Pity the poor pharmaceutical industry, much maligned by those concerned about marketing-based medicine. Ray Moynihan is one of the most vocal watchdogs of the industry. He’s the Australia-based co-author with Alan Cassels of a compelling book called Selling Sickness: How the World’s Biggest Pharmaceutical Companies Are Turning Us All Into Patients.
His work on disease-mongering has intrigued me for years, and now he offers these handy hints for physicians on how to get along with your friendly neighbourhood drug or medical device company. These hints are in response to a British guideline for physicians written by a multinational stakeholder group, including the Association of the British Pharmaceutical Industry (ABPI). Neither the group’s membership nor funding is declared in the guidelines or on the ABPI website.
Here’s Moynihan’s cheeky advice* in the British Medical Journal for doctors who are reading this guidance: Continue reading
When Dr. Victoria Seewaldt of Duke University School of Medicine reviewed a controversial new book about osteoporosis in the Journal of the American Medical Association* in 2005, she started off as an admitted skeptic. The review was for Gillian Sanson‘s book, The Myth of Osteoporosis: What Every Woman Should Know About Creating Bone Health. The book’s premise challenged almost every truism that most doctors believed – and may still believe – about osteoporosis.
Dr. Seewaldt is not only a physician, but also the daughter of an osteoporosis patient; her mother was diagnosed after fracturing a hip at age 72. She explained:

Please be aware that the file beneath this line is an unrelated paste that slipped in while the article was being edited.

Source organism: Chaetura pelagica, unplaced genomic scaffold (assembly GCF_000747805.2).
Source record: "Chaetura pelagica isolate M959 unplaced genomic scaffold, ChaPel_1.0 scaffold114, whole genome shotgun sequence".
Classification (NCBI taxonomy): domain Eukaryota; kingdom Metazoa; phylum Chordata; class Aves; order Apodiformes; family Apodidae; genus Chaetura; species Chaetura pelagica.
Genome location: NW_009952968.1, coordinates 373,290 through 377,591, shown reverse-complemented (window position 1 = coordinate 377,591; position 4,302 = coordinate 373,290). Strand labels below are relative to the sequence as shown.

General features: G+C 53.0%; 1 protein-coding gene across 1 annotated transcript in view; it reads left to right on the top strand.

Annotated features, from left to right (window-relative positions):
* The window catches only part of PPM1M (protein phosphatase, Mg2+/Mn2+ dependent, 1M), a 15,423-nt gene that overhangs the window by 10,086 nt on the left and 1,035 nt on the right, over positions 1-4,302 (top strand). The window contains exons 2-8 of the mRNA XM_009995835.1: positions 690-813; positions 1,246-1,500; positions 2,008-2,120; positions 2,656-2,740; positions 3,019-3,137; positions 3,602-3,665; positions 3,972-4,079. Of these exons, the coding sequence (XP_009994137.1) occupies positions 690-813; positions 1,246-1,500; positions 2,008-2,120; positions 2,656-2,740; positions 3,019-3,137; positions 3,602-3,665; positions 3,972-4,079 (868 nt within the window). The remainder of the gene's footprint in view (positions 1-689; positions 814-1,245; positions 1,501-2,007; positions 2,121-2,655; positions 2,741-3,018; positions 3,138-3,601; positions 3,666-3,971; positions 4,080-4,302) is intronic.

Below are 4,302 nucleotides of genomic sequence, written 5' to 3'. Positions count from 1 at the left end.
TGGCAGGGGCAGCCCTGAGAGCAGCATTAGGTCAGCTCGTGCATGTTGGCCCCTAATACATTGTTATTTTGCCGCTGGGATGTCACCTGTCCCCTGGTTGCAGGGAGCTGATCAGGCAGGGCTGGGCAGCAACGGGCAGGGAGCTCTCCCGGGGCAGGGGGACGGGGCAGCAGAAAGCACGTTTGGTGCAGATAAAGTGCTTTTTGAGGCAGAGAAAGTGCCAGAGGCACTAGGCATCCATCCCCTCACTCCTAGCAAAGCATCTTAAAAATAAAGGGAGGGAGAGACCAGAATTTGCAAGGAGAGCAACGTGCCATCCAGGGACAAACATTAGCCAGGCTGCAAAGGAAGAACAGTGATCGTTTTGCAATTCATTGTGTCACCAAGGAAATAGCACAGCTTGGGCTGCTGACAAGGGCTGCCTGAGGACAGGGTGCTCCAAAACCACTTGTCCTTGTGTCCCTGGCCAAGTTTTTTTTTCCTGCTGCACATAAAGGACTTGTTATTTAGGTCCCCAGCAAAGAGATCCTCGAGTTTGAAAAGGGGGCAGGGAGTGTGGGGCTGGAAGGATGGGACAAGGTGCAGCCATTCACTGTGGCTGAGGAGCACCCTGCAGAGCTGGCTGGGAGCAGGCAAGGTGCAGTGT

“Until her hip fracture, my mother was a ferocious shopper. Even in her early 70s, my mother would race down Fifth Avenue in New York City, shopping bags in hand, leaving me out of breath and begging for a rest.
“Then one day, my mother fractured her hip. Suddenly, our lives changed. For this reason, l initially approached Gillian Sanson’s book with significant reservations.”
But by the end of this book, Dr. Seewaldt found that her “reservations had turned to enthusiasm”. Continue reading
November 11, 2011 was a happy day for Big Pharma. That’s the day when The National Heart, Lung and Blood Institute issued new guidelines recommending that every child’s first cholesterol check should occur before the kid hits puberty, between the age of 9-11. As the Wall Street Journal reported at the time, the guidelines also come amid broad concern about growing numbers of children who are overweight or obese (as about 17% of the little darlings are, triple the level from three decades ago).
These children, say those who wrote these guidelines, are thus potentially on course for diabetes, high blood pressure, heart disease and other serious health problems as adults.
With all due respect to the very smart doctors who came up with what amounts to a resounding high-five victory for marketing-based medicine, I feel compelled to ask:
“What were you thinking?”
Even though the new guidelines contain a mandatory cautionary note (“Drugs? What drugs?”) the corporate pharmaceutical windfall that’s implicit in them is worth celebrating if you happen to own stock in Big Pharma. Continue reading